Delay of endangered Sea Lion listing could determine its survival
The Federal Environment Minister has again delayed the assessment of flora and fauna species’ threat status in a move that could determine the survival of these species, including the Australian Sea Lion, the Greens say.
The Environment Department’s website was quietly updated this week to show Minister Sussan Ley has granted extensions to 36 species currently being assessed for listing under the EPBC Act.
“This is an extremely critical time for the Sea Lion which is facing the enormous threat posed by Equinor which plans to drill for oil in its habitat, the Great Australian Bight,” Greens Spokesperson for the Environment and Senator for South Australia, Sarah Hanson-Young said.
“Equinor’s Environmental Plan is currently before NOPSEMA for assessment and the regulator is required to consider the presence of listed species in the proposed drilling site.
“A listing change for the Sea Lion from ‘Vulnerable’ to ‘Endangered’ could significantly affect the assessment so the fact the Minister has deferred it again is very concerning.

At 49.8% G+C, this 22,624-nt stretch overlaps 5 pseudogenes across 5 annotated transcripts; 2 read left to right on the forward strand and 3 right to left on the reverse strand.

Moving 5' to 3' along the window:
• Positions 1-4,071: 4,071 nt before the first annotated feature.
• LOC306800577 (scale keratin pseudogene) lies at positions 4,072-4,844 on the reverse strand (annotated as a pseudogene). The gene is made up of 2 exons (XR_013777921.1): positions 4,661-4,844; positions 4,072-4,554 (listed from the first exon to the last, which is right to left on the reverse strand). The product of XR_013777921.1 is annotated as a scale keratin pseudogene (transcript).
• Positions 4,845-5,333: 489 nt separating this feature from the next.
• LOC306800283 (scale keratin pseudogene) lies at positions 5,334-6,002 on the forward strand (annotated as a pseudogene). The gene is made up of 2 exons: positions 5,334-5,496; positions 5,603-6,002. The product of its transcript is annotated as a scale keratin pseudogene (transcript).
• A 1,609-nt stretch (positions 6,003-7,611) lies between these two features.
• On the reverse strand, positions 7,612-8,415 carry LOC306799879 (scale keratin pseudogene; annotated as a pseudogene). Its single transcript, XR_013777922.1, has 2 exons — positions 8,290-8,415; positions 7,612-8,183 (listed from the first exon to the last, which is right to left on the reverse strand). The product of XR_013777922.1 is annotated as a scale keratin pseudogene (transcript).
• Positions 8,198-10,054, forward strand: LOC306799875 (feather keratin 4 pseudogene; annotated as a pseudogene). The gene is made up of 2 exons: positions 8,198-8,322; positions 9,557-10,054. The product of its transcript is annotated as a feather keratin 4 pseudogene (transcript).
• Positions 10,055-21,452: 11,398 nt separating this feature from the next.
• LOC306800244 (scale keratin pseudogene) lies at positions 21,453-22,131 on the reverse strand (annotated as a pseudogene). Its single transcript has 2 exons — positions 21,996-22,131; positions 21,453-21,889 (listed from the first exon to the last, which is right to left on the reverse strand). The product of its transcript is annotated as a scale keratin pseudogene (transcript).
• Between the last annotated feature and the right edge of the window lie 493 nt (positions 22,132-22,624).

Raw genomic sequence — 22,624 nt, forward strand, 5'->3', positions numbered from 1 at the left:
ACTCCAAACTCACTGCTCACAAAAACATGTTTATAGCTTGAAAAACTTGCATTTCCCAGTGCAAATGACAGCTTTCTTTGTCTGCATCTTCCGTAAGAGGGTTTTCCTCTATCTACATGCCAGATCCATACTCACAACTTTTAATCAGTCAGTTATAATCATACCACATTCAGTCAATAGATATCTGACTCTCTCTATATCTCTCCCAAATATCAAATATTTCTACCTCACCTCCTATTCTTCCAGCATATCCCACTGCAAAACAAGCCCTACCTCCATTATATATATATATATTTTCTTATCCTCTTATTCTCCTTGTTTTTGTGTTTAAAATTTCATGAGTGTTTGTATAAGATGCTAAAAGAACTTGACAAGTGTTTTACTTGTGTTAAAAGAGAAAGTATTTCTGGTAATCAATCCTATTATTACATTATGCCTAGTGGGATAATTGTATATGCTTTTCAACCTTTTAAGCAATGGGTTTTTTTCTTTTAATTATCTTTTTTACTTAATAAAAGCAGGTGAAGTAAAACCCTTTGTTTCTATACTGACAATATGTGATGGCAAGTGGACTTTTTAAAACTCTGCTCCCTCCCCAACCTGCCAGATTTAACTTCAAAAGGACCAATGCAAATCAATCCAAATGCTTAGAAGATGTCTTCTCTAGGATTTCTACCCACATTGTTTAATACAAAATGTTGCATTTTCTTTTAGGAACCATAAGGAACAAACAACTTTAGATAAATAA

“I think a lot of people will be asking whether this is a move designed to limit the emphasis placed on the Sea Lion while this proposal from Big Oil is being considered.”
Senator Hanson-Young said when a species is listed under the EPBC Act a ‘Recovery Plan’, or at the very least ‘Conservation Advice’, will be provided which could make all the difference to that species’ survival.
“We are in the middle of an extinction crisis and yet once again we have an Environment Minister failing to ensure the protection of threatened species,” she said.
“If a species isn’t listed at all under the EPBC Act then it won’t even be referred to in an environmental assessment for a project like a new coal mine or oil and gas exploration - how convenient for the Liberal Party’s political donors in the fossil fuel industry.
“Minister Ley has some explaining to do because the future of our threatened flora and fauna is in her hands.”